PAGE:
Before the day started, the kids took a moment to appreciate the hard work they have done in Kid City. And what better time for a school photo.
Unlike the first two phases of the arc, this one was a little bit of a mystery. What does Exposition look like? Is it different this time because it’s the first one? Can we convince the kids that reflecting and recording what they’ve done is not just a good idea but a great one?
So it turns out the answer is yes! Things came together like stone soup (as Mackenzie put it) and the day ended up to be a huge success. The prompt? Choose 10 pictures from the school’s Flickr account and use them to tell the story of your arc experience (quite a challenge when considering the 2,000+ photos from the last six weeks).
We ended up with enough adults to work with the kids 2:1 and sometimes 1:1, enough computers for each duo to look at their individual journeys through Cities, and a hard-working but sometimes slow printer.
It was astonishing to see that everyone focused and helped each other stir memories of the last six weeks of school in the Exploration and Expression phases.
A few students took a moment to reflect by writing thank-you notes to the experts they’d seen during Exploration.
While half the students was hard at work on their portfolios at the school, the other half went to the Potrero Community Garden with Mackenzie. In the afternoon, the groups switched.
The kids’ mild-mannered attitudes, no complaining about switching gears into reflecting, not building… who could ask for more in a first Exposition phase?
We’ve officially been in school for a whole month! We’re amazed and grateful that we’ve come this far, and so quickly. What an incredible month it’s been, too. Today Mackenzie and I took a group of kids to the Potrero Hill Community Garden (my first field trip!) while Chane and Josh took charge at the school and helped out with building projects and declaration work.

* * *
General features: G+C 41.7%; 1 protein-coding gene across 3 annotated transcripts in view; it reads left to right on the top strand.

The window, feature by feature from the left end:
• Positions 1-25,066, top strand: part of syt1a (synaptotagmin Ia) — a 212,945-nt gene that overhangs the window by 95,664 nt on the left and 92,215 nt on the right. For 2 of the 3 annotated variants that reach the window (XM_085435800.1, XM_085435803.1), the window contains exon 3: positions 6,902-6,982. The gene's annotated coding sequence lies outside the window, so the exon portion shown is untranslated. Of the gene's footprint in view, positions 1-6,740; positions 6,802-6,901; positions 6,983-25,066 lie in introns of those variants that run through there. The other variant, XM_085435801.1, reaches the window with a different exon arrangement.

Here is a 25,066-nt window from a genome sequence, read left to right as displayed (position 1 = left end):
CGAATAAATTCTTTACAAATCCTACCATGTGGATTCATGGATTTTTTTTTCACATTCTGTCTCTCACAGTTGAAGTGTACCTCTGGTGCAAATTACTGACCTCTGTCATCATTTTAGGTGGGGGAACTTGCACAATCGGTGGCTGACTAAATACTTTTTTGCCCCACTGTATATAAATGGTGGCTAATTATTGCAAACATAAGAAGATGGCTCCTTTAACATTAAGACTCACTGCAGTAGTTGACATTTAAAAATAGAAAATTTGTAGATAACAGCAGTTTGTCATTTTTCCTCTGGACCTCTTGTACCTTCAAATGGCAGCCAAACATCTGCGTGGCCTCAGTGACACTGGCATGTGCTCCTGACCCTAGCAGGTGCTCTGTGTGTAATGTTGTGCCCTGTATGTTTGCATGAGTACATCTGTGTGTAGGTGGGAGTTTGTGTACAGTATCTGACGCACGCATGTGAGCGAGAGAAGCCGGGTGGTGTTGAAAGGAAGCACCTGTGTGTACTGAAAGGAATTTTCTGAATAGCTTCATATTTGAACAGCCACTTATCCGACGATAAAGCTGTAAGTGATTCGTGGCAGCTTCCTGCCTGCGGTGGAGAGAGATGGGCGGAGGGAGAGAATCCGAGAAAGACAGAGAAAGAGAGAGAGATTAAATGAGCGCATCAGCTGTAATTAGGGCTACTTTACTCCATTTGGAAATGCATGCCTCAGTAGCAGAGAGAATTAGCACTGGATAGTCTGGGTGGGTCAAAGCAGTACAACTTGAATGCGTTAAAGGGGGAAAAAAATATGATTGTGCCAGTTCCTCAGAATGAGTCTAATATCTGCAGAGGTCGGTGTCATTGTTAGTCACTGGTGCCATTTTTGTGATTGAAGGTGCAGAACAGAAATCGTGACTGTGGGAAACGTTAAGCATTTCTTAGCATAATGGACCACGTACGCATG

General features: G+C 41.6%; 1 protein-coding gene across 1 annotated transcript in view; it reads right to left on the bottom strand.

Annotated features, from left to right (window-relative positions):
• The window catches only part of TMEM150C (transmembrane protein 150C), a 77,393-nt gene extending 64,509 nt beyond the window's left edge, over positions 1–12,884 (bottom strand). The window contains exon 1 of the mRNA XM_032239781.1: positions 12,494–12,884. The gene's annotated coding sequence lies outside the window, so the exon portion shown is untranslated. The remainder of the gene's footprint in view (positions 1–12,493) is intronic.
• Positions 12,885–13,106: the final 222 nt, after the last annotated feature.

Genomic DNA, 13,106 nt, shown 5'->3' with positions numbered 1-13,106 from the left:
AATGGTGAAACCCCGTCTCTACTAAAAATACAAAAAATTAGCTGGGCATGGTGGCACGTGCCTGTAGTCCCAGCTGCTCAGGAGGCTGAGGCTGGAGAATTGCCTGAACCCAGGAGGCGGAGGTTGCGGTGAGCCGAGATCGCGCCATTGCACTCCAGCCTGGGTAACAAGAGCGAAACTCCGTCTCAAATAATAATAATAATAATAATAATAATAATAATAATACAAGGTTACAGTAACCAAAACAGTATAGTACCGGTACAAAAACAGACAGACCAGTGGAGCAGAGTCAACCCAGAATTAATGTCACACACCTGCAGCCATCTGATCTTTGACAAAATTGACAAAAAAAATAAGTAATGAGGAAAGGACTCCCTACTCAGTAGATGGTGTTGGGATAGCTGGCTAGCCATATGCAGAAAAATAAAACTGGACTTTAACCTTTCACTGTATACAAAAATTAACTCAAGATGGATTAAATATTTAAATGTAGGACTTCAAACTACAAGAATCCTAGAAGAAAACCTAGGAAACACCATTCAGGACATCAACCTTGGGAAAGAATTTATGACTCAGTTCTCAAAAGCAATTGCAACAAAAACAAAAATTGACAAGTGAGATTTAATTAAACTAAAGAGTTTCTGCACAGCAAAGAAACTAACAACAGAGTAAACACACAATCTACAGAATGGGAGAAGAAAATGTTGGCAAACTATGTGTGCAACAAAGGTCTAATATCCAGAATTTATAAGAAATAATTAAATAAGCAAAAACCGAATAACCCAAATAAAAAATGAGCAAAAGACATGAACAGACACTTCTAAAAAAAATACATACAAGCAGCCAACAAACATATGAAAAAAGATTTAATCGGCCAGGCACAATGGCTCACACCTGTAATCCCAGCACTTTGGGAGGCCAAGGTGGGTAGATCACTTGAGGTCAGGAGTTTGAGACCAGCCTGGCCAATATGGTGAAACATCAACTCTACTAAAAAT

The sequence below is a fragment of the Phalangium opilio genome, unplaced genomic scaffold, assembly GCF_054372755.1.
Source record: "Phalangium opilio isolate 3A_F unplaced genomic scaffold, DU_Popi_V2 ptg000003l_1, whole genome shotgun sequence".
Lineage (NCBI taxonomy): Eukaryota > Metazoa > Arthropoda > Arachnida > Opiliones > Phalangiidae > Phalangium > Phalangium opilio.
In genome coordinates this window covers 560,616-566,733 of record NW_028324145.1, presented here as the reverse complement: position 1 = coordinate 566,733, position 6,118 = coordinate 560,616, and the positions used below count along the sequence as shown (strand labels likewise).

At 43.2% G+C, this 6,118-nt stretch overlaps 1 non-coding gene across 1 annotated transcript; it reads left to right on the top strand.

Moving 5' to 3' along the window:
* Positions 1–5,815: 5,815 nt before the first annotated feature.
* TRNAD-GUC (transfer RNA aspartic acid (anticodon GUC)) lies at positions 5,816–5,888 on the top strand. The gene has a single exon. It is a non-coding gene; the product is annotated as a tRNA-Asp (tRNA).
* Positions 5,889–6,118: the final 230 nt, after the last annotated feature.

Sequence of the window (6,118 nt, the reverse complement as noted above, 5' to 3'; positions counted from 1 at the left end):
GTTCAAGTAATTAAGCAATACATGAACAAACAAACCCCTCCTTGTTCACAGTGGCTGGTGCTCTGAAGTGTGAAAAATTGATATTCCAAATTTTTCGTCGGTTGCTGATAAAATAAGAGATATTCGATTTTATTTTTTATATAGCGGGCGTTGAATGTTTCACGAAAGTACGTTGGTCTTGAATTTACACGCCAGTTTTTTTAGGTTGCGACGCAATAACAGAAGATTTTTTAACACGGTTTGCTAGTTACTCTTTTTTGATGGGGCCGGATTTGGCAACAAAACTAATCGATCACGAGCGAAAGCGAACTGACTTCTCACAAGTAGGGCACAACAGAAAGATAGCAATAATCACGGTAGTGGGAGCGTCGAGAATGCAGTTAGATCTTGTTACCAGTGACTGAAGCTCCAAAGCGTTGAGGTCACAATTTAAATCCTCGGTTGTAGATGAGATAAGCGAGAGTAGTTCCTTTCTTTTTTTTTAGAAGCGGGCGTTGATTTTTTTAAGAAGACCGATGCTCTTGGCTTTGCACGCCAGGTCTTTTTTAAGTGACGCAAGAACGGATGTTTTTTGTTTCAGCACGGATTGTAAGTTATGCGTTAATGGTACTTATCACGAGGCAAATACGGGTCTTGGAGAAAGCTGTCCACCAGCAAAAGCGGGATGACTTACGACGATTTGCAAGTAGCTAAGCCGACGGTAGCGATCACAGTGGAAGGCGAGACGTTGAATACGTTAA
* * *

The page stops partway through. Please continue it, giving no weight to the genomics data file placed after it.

Mackenzie told a story about the Goat Lady of Potrero Hill on the snack break during the walk to the garden.
Intrepid bug catcher.
At the garden the kids used egg cartons marked with adjectives like “stinky,” “spiky,” “beautiful,” and “spicy” to take small samples of plants to share with the group.
One of my favorite parts of the day: Aidan stood as still as possible amidst the swirling bees at their hive in one corner of the garden. He held a tiny blossom in his outstretched fingertips, waiting for a bee to land and collect the bounty from the flower in his hand.
Mackenzie challenged everyone to a Sense-o-challenge where they had to smell a secret leaf or two in her hand, then find the plant in the garden where the leaves had come from.
On the overpass going to and from the garden, the kids stopped to wave at the cars and trucks zooming under them. The drivers waved and honked back!
The visitor of the day: Petey, Chane’s charge for the weekend and a dog with no fear of kid-handling.
Sofia built a chair for Petey – also used for humans.
Examining the bird that the kids found on the sidewalk yesterday (yes, everyone washed hands right after holding it).
Building a racetrack for matchbox cars.
The tallest construction project of the day, of course, was the frame for Kid City. It’s becoming more and more clear that the spaces that each kid will get in this place are positively enormous.
One month in and still going strong. And so many great things to come.